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Fed’s bond-buying timeline: roaring entry, boring exit?

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November 2, 2021

By Ann Saphir

(Reuters) – It is hardly a secret by now that the Federal Reserve is going to reduce its support for the U.S. economy soon: starting this month it will likely begin to pare its monthly asset purchases by $15 billion each month until ending them by mid-2022.

That, at least, is the roadmap suggested by the Fed’s post-meeting statements, minutes of its meetings, and remarks from Fed Chair Jerome Powell. It is expected to be spelled out when this week’s policy meeting wraps up Wednesday, although officials may keep options open for speeding or slowing the taper to suit economic needs.

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But overall, the Fed has telegraphed what Philadelphia Fed President Patrick Harker says will be a “boring” exit from what is now $120 billion in monthly bond buys.

That is despite the fact that the reductions this time will proceed at about twice the pace as the last time the Fed ended a bond-buying program, in 2014.

It is also a stark contrast to March of 2020, when U.S. authorities were first shutting down parts of the economy to prevent the spread of COVID-19. In response the Fed abruptly cut interest rates to zero, rolled out a raft of emergency lending programs, and began hoovering up trillions in Treasuries and mortgage-backed bonds.

The bond-buying is credited with helping stabilize the financial system and, later, to bolster demand and foster a faster recovery from the sharpest downturn in decades.

More recently some Fed policymakers have questioned its effectiveness and even raised the alarm over its potential harms amid an economy marked by rising inflation and too much demand relative to pandemic-constrained supply. They all agree it should be pared back soon, minutes from the Fed’s last meeting show.

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Here is a look back at the arc of the Fed’s pandemic bond-buying program – what policymakers said, what the central bank did, and what’s likely to lie ahead.

(GRAPHIC: In with a boom, out with a … – https://graphics.reuters.com/USA-FED/byvrjrggbve/chart.png)

A CRACK, AND THEN THE FLOODGATES

Fed Chair Powell issued a terse and unusual statement Feb. 28, 2020, as stock markets plunged amid reports of the rapid spread of the novel coronavirus. The Fed, he said, is “closely monitoring developments and their implications for the economic outlook” and “will use our tools and act as appropriate to support the economy.”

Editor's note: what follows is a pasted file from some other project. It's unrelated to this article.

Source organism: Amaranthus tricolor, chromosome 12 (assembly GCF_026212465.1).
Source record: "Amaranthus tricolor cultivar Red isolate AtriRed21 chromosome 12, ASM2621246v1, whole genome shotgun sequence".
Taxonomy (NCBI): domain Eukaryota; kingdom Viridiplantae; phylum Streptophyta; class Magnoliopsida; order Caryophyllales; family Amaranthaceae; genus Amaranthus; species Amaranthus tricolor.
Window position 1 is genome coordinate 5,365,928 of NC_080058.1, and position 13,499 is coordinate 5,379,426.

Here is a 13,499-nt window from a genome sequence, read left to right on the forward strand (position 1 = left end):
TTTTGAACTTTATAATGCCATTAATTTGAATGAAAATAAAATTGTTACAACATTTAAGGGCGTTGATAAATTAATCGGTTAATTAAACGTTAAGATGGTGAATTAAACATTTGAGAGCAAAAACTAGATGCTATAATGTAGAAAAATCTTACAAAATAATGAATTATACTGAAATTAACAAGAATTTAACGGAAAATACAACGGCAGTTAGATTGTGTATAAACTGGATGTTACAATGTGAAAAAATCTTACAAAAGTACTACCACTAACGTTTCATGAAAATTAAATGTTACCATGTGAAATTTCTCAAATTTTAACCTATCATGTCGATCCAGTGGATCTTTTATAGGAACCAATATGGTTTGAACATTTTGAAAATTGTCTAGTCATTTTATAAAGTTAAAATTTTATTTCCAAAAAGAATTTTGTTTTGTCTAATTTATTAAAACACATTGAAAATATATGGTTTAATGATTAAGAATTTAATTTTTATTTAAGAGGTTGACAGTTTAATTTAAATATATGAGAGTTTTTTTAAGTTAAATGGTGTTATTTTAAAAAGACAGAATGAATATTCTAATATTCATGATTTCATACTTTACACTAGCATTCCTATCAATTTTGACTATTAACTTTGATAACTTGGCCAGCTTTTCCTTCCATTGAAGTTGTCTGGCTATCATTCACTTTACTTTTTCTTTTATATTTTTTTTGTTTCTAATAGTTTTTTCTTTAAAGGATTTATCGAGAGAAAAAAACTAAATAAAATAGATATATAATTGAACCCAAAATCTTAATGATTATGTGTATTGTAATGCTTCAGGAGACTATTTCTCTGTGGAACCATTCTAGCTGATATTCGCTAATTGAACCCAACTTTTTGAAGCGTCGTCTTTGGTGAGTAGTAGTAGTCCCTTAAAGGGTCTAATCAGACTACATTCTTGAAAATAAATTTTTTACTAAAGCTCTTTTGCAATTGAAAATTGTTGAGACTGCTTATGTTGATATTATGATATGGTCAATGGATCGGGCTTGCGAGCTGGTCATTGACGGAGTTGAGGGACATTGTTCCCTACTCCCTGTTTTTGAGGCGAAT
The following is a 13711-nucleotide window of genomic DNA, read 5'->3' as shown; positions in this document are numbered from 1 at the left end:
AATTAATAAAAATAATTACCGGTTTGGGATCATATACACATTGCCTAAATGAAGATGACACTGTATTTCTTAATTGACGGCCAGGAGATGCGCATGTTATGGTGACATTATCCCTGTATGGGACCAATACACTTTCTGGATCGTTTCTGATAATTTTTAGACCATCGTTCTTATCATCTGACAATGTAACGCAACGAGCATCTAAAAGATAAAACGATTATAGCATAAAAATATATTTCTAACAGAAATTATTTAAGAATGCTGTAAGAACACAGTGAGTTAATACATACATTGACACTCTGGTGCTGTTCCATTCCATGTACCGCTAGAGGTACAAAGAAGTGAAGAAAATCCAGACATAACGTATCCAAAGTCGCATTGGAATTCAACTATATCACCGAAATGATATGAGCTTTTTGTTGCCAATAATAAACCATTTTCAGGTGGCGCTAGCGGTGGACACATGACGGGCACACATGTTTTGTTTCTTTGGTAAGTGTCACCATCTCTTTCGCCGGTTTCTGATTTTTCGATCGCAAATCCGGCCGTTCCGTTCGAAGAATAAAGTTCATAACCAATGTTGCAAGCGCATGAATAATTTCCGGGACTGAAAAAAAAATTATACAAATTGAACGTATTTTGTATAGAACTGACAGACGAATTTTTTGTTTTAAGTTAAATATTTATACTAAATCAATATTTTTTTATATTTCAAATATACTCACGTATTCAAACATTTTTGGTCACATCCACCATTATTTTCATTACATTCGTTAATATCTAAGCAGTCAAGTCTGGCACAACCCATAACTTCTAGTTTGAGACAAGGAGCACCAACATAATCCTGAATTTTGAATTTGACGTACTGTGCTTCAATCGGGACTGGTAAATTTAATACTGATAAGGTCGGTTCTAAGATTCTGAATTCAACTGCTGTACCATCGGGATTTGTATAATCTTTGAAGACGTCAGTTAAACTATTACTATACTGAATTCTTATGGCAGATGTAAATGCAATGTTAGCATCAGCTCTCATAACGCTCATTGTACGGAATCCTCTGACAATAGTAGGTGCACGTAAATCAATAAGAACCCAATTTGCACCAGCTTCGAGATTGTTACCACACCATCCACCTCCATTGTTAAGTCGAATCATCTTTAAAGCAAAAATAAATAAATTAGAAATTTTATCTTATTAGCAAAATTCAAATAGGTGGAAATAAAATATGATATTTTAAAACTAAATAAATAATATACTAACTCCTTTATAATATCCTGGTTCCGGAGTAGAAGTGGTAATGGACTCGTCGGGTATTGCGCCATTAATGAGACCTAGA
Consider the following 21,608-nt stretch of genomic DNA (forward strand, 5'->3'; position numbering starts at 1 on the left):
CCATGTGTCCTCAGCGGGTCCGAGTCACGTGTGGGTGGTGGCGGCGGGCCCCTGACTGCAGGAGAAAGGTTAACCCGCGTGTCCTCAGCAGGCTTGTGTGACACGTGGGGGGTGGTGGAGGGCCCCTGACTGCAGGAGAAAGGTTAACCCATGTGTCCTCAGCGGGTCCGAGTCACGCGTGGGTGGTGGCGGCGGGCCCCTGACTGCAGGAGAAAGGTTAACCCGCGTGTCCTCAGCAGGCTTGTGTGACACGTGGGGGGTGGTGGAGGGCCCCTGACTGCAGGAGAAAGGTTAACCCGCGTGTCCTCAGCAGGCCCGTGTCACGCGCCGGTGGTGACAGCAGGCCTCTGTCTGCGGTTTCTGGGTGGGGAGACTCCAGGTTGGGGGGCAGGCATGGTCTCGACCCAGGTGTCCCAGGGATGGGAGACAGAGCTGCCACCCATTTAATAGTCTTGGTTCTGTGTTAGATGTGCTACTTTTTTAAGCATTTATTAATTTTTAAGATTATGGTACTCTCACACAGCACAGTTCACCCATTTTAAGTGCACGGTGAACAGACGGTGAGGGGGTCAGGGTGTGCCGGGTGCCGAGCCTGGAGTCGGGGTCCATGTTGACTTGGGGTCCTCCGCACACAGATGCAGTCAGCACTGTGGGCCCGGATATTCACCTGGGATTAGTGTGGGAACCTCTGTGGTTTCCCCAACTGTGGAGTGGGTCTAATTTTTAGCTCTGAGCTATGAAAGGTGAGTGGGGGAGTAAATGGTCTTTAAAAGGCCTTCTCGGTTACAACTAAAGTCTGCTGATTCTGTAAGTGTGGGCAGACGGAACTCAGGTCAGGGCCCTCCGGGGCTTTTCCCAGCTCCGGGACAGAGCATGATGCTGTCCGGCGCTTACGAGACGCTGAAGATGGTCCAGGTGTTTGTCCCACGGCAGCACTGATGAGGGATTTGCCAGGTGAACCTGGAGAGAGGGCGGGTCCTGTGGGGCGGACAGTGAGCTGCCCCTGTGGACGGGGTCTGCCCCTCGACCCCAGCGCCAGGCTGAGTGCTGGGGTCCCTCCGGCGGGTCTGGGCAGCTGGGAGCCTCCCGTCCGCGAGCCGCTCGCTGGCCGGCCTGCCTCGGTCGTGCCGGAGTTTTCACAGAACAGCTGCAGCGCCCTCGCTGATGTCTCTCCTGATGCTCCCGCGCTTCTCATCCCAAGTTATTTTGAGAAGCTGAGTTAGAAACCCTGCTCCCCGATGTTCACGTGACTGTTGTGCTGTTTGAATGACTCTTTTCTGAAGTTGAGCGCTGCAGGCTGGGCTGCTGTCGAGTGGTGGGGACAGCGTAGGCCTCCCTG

Three days later policymakers cut interest rates by half a percentage point. On March 15, they slashed the rate to near-zero, where it has stayed since, and promised to buy “at least” $500 billion of Treasuries and $200 billion of mortgage-backed securities in coming months. Eight days later they shifted to an open-ended pledge to continue buying “in the amounts needed” to smooth markets and aid in monetary policy transmission.

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By the end of April and the two-month recession, the Fed’s weekly accountings show they had added $1.4 trillion of Treasuries, and $234 billion of mortgage-backed securities. The central bank’s balance sheet stood at $6.7 trillion, up from $4.4 trillion before the pandemic.

THE STEADY STREAM

By June 2020, the Fed’s bond-buying had settled into a slower rhythm: $80 billion in Treasuries and $40 billion in housing-backed bonds each month, Powell noted at his regular news conference. In its statement the Fed promised “over coming months” to continue to buy bonds “at least at the current pace” to sustain smooth markets and help transmit monetary policy. In September it kept that language and added that the purchases would “help foster accommodative financial conditions” and keep credit flowing to households and businesses.

SETTING THE TEST FOR TAPER

In December 2020, with its balance sheet at $7.4 trillion, the Fed started the clock on the end to its bond buying, promising to keep up the $120 billion a month pace “until substantial further progress has been made toward the Committee’s maximum employment and price stability goals.”

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This language remained unchanged for the statements issued in January, March, April and June of this year.

NEARING THE BAR FOR TAPER

July’s statement acknowledged that “the economy has made progress toward these goals,” and in August Powell said the bar had been met for inflation, and “clear progress” had been made toward maximum employment; it could, he said, be appropriate to start reducing bond buying this year. In its September post-meeting statement the Fed went further: “if progress continues broadly as expected, the Committee judges that a moderation in the pace of asset purchases may soon be warranted.” Powell went still further in the news conference that followed, saying the employment test is “all but met” and “we could easily move ahead at the next meeting,” with policymakers supporting a pace of reduction that “will put us having completed our taper around the middle of next year.”

TAPER TIME